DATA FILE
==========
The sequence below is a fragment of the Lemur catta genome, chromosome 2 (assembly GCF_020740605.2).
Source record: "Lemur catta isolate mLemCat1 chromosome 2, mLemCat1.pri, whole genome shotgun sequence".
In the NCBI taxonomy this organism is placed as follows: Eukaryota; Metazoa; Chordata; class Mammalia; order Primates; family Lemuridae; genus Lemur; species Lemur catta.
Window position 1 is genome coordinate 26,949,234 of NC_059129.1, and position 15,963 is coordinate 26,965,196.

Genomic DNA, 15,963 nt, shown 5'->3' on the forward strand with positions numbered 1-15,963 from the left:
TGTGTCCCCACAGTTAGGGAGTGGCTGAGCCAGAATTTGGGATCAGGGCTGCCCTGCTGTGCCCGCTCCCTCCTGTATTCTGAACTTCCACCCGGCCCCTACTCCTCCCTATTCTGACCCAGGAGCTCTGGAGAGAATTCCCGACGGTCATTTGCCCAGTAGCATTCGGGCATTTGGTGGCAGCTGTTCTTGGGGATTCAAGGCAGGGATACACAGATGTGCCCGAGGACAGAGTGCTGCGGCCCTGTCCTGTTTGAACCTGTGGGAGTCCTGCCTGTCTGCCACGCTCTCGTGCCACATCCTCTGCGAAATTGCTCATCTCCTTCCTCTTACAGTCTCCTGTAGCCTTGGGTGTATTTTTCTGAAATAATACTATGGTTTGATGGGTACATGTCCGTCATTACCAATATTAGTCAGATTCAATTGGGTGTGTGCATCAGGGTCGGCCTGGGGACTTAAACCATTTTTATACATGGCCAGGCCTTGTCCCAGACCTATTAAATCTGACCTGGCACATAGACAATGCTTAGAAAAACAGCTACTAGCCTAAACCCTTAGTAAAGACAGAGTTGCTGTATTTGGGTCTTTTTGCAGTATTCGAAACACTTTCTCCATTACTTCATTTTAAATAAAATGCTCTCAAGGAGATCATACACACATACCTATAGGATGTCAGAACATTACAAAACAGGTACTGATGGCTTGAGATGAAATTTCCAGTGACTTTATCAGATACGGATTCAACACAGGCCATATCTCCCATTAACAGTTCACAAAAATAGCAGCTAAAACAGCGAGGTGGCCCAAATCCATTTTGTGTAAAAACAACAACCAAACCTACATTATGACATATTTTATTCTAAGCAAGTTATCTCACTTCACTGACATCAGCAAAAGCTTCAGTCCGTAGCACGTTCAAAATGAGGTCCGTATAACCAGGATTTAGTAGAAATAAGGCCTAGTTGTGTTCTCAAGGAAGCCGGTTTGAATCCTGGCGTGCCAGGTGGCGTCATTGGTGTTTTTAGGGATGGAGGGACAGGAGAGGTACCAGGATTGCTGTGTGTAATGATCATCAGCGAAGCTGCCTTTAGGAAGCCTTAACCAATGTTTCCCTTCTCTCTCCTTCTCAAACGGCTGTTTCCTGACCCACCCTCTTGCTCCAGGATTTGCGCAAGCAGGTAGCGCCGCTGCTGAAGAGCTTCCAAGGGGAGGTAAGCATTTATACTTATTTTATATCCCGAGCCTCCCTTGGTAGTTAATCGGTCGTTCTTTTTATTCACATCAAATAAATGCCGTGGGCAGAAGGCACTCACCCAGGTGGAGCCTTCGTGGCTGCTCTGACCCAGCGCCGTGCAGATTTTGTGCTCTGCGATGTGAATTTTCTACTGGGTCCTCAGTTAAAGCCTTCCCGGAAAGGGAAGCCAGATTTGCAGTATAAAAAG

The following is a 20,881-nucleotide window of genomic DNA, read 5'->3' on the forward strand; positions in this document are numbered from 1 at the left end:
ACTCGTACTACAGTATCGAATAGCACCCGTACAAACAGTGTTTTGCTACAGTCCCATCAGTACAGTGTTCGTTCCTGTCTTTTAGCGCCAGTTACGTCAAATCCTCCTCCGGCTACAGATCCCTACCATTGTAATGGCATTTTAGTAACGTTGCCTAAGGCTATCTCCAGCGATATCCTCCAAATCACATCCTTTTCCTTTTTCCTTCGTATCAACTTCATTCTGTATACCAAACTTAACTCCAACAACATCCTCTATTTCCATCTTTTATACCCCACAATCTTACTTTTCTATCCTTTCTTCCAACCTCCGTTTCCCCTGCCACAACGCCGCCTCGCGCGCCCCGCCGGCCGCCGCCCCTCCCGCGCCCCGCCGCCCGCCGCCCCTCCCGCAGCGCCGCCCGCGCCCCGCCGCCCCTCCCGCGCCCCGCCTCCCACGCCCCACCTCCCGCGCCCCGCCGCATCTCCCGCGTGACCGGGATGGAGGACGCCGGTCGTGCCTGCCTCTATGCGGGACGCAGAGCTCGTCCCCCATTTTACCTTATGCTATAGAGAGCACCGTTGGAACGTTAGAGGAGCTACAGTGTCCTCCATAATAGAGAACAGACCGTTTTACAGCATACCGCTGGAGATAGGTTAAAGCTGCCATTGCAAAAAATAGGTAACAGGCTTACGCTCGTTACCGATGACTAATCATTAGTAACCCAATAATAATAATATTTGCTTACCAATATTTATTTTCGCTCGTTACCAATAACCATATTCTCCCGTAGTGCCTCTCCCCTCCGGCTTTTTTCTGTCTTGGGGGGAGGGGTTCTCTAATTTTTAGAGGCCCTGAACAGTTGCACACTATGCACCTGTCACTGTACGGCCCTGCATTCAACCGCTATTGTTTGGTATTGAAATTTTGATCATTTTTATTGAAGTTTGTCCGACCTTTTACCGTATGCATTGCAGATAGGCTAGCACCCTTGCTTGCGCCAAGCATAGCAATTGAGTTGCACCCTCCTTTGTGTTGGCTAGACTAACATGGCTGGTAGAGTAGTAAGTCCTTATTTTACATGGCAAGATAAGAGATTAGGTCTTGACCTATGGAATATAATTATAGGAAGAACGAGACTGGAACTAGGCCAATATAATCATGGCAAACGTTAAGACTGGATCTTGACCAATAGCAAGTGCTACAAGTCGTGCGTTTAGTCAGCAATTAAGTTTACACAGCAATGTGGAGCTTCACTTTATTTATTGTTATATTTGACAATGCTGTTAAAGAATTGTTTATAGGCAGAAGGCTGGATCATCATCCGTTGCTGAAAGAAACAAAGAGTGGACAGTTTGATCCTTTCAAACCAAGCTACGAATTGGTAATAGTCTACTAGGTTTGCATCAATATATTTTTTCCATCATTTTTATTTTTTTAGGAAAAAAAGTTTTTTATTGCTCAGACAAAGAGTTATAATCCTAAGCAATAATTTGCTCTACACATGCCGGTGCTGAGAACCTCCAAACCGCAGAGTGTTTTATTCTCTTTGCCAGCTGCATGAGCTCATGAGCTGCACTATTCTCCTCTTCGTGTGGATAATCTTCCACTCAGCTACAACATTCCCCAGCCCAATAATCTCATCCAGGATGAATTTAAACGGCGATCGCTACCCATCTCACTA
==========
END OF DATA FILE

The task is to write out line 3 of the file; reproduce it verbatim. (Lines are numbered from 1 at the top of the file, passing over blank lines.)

In the NCBI taxonomy this organism is placed as follows: Eukaryota; Metazoa; Chordata; class Mammalia; order Primates; family Lemuridae; genus Lemur; species Lemur catta.